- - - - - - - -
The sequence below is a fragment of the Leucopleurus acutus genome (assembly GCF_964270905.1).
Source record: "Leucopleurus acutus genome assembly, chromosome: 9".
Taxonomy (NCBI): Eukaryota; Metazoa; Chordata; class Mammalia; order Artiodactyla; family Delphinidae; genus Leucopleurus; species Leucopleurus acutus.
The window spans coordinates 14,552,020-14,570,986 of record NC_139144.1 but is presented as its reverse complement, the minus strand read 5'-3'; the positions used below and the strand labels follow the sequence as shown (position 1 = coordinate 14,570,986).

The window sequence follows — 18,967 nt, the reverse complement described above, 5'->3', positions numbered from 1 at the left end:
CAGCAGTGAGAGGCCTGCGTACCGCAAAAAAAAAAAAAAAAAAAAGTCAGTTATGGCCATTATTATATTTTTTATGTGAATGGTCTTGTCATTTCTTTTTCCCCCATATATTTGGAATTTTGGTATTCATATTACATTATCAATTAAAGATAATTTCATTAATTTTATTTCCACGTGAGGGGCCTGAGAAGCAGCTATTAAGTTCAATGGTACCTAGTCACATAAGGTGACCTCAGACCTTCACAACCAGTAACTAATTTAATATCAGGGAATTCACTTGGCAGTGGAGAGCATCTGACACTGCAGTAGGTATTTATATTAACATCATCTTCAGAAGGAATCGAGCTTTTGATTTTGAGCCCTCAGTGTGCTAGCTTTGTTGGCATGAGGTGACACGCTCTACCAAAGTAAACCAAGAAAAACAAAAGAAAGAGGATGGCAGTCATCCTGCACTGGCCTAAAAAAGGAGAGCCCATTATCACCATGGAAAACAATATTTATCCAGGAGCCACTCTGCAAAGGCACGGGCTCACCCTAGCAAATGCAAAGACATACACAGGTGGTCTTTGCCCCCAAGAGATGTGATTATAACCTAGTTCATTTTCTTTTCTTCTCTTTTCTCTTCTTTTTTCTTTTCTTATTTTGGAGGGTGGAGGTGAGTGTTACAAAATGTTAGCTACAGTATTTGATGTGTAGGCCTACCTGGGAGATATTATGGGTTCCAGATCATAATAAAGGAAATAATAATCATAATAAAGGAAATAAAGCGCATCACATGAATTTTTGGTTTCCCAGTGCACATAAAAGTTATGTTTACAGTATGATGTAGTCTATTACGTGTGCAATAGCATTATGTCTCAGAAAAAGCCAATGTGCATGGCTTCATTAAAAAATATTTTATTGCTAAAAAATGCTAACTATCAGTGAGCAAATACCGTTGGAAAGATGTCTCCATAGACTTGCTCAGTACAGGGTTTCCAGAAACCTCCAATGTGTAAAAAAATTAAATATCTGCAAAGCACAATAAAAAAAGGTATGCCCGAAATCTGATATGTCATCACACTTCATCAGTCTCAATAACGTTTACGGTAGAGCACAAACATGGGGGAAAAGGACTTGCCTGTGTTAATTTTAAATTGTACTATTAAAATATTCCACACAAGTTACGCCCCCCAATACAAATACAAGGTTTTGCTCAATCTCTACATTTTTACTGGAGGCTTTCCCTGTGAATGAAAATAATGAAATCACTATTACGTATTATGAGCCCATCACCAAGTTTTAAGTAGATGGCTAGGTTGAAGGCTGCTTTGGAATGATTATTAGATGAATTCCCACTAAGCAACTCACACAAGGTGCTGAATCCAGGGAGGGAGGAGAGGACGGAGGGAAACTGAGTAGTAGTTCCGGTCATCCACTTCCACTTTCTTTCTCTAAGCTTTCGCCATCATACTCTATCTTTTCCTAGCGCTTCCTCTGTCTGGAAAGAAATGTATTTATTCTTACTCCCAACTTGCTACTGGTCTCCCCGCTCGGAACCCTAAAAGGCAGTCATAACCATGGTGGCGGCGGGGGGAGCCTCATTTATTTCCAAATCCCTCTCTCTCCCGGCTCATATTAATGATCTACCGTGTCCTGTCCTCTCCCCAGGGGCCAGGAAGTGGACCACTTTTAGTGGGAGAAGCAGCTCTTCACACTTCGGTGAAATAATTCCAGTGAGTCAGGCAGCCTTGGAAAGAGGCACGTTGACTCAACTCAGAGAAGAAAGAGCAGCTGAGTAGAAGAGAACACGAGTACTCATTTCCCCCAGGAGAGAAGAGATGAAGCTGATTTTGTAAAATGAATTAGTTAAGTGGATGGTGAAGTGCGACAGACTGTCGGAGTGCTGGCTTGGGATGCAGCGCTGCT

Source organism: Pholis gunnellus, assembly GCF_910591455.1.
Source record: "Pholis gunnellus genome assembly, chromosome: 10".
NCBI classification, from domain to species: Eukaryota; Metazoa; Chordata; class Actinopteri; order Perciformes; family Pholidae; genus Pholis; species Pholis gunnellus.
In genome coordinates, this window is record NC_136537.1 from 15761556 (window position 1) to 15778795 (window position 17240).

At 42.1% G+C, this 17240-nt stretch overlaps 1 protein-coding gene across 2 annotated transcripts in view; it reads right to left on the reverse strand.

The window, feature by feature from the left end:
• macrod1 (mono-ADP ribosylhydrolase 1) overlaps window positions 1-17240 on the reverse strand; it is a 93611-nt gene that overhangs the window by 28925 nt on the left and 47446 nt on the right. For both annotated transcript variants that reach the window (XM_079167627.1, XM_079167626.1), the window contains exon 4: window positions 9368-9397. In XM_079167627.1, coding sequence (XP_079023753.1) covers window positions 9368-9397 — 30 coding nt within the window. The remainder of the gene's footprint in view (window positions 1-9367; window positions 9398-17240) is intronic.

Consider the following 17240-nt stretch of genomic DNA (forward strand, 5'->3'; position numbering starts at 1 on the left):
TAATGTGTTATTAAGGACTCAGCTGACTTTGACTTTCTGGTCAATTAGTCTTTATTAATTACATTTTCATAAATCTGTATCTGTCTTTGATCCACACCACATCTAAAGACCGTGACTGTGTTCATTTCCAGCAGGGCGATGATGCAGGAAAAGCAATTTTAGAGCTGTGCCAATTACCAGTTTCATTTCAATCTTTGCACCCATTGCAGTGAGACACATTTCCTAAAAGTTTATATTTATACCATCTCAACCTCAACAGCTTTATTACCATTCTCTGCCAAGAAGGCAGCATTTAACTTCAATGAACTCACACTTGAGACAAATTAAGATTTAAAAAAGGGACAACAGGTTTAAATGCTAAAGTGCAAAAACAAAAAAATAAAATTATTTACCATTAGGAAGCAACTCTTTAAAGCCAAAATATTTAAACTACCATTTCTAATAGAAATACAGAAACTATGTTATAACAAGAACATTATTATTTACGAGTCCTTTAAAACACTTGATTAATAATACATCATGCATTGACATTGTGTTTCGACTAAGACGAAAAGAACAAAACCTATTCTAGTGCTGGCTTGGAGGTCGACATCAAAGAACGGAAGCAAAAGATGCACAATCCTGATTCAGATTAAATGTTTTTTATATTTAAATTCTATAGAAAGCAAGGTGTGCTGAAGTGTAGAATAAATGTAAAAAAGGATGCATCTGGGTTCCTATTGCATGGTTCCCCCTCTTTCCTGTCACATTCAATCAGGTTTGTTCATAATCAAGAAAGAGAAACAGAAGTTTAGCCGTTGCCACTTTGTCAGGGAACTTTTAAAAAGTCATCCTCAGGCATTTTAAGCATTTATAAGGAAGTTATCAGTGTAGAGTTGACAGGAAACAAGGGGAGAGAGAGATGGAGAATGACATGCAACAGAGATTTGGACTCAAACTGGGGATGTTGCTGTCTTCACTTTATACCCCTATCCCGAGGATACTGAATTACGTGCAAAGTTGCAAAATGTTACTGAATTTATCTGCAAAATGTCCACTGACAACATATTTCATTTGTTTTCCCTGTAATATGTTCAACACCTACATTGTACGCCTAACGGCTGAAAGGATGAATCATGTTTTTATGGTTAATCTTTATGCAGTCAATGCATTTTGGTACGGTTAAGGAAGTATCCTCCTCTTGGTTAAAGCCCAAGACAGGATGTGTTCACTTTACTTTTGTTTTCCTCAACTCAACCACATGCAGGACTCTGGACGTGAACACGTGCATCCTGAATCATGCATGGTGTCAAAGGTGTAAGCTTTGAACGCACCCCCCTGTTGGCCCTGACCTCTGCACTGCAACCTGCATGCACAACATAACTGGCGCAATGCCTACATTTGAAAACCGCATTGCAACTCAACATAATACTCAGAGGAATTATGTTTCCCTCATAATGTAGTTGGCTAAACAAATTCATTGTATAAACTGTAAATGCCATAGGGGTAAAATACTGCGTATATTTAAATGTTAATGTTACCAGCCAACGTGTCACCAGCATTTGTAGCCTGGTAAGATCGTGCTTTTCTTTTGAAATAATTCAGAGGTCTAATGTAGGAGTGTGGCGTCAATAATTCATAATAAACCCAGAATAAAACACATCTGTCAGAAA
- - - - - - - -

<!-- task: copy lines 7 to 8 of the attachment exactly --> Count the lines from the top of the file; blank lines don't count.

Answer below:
Source organism: Pholis gunnellus, assembly GCF_910591455.1.
Source record: "Pholis gunnellus genome assembly, chromosome: 10".